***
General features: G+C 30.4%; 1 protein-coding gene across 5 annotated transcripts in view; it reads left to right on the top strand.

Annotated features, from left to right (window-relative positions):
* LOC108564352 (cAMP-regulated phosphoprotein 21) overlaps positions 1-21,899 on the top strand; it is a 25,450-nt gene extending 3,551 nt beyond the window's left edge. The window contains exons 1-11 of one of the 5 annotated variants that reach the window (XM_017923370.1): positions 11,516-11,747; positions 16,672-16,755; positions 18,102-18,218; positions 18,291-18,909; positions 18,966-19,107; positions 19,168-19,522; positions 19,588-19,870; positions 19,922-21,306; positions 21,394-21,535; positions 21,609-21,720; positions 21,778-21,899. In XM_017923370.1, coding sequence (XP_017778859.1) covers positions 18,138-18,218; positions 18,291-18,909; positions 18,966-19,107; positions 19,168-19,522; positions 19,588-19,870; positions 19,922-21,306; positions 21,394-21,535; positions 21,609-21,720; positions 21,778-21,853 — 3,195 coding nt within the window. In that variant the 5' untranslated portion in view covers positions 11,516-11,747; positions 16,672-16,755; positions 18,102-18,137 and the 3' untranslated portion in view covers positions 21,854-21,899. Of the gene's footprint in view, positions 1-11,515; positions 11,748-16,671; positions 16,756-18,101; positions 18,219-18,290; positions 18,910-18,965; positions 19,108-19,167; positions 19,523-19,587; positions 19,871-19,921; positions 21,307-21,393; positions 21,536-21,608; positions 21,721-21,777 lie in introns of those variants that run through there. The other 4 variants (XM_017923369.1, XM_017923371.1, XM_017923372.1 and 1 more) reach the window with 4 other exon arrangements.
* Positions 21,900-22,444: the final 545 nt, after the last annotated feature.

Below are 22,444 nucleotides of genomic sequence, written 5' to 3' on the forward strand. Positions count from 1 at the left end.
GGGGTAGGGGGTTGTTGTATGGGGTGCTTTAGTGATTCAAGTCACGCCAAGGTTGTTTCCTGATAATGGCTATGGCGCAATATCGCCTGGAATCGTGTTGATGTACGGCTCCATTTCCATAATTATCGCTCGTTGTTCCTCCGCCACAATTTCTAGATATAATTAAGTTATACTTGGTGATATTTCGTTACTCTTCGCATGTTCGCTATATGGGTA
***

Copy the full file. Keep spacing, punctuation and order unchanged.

General features: G+C 30.4%; 1 protein-coding gene across 5 annotated transcripts in view; it reads left to right on the top strand.

Annotated features, from left to right (window-relative positions):
* LOC108564352 (cAMP-regulated phosphoprotein 21) overlaps positions 1-21,899 on the top strand; it is a 25,450-nt gene extending 3,551 nt beyond the window's left edge. The window contains exons 1-11 of one of the 5 annotated variants that reach the window (XM_017923370.1): positions 11,516-11,747; positions 16,672-16,755; positions 18,102-18,218; positions 18,291-18,909; positions 18,966-19,107; positions 19,168-19,522; positions 19,588-19,870; positions 19,922-21,306; positions 21,394-21,535; positions 21,609-21,720; positions 21,778-21,899. In XM_017923370.1, coding sequence (XP_017778859.1) covers positions 18,138-18,218; positions 18,291-18,909; positions 18,966-19,107; positions 19,168-19,522; positions 19,588-19,870; positions 19,922-21,306; positions 21,394-21,535; positions 21,609-21,720; positions 21,778-21,853 — 3,195 coding nt within the window. In that variant the 5' untranslated portion in view covers positions 11,516-11,747; positions 16,672-16,755; positions 18,102-18,137 and the 3' untranslated portion in view covers positions 21,854-21,899. Of the gene's footprint in view, positions 1-11,515; positions 11,748-16,671; positions 16,756-18,101; positions 18,219-18,290; positions 18,910-18,965; positions 19,108-19,167; positions 19,523-19,587; positions 19,871-19,921; positions 21,307-21,393; positions 21,536-21,608; positions 21,721-21,777 lie in introns of those variants that run through there. The other 4 variants (XM_017923369.1, XM_017923371.1, XM_017923372.1 and 1 more) reach the window with 4 other exon arrangements.
* Positions 21,900-22,444: the final 545 nt, after the last annotated feature.

Below are 22,444 nucleotides of genomic sequence, written 5' to 3' on the forward strand. Positions count from 1 at the left end.
GGGGTAGGGGGTTGTTGTATGGGGTGCTTTAGTGATTCAAGTCACGCCAAGGTTGTTTCCTGATAATGGCTATGGCGCAATATCGCCTGGAATCGTGTTGATGTACGGCTCCATTTCCATAATTATCGCTCGTTGTTCCTCCGCCACAATTTCTAGATATAATTAAGTTATACTTGGTGATATTTCGTTACTCTTCGCATGTTCGCTATATGGGTA